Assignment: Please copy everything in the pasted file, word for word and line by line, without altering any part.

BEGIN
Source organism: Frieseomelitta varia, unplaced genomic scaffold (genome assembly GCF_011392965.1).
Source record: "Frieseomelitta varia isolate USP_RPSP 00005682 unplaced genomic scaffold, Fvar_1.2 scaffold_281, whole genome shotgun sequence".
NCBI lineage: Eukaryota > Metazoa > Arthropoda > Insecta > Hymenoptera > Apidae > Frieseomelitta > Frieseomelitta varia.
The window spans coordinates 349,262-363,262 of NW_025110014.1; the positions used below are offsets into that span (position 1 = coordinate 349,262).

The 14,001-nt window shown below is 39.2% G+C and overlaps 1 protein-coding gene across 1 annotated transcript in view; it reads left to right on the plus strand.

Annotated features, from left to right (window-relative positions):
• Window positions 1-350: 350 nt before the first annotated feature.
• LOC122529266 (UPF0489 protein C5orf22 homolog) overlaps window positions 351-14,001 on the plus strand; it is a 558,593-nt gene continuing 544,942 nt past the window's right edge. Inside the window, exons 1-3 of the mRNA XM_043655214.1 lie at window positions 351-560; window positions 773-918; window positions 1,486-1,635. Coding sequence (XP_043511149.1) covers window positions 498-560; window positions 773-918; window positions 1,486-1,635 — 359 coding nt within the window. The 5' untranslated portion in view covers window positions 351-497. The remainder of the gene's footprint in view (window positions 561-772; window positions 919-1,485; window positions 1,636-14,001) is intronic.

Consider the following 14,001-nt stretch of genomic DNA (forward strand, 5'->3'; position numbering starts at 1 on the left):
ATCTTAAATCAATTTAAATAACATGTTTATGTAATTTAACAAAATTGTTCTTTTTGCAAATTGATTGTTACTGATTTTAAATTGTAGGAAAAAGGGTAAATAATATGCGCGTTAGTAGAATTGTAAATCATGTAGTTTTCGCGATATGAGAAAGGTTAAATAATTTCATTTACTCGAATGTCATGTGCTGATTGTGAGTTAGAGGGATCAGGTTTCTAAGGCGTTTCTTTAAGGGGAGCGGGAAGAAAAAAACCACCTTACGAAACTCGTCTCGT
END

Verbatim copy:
Source organism: Frieseomelitta varia, unplaced genomic scaffold (genome assembly GCF_011392965.1).
Source record: "Frieseomelitta varia isolate USP_RPSP 00005682 unplaced genomic scaffold, Fvar_1.2 scaffold_281, whole genome shotgun sequence".
NCBI lineage: Eukaryota > Metazoa > Arthropoda > Insecta > Hymenoptera > Apidae > Frieseomelitta > Frieseomelitta varia.
The window spans coordinates 349,262-363,262 of NW_025110014.1; the positions used below are offsets into that span (position 1 = coordinate 349,262).

The 14,001-nt window shown below is 39.2% G+C and overlaps 1 protein-coding gene across 1 annotated transcript in view; it reads left to right on the plus strand.

Annotated features, from left to right (window-relative positions):
• Window positions 1-350: 350 nt before the first annotated feature.
• LOC122529266 (UPF0489 protein C5orf22 homolog) overlaps window positions 351-14,001 on the plus strand; it is a 558,593-nt gene continuing 544,942 nt past the window's right edge. Inside the window, exons 1-3 of the mRNA XM_043655214.1 lie at window positions 351-560; window positions 773-918; window positions 1,486-1,635. Coding sequence (XP_043511149.1) covers window positions 498-560; window positions 773-918; window positions 1,486-1,635 — 359 coding nt within the window. The 5' untranslated portion in view covers window positions 351-497. The remainder of the gene's footprint in view (window positions 561-772; window positions 919-1,485; window positions 1,636-14,001) is intronic.

Consider the following 14,001-nt stretch of genomic DNA (forward strand, 5'->3'; position numbering starts at 1 on the left):
ATCTTAAATCAATTTAAATAACATGTTTATGTAATTTAACAAAATTGTTCTTTTTGCAAATTGATTGTTACTGATTTTAAATTGTAGGAAAAAGGGTAAATAATATGCGCGTTAGTAGAATTGTAAATCATGTAGTTTTCGCGATATGAGAAAGGTTAAATAATTTCATTTACTCGAATGTCATGTGCTGATTGTGAGTTAGAGGGATCAGGTTTCTAAGGCGTTTCTTTAAGGGGAGCGGGAAGAAAAAAACCACCTTACGAAACTCGTCTCGT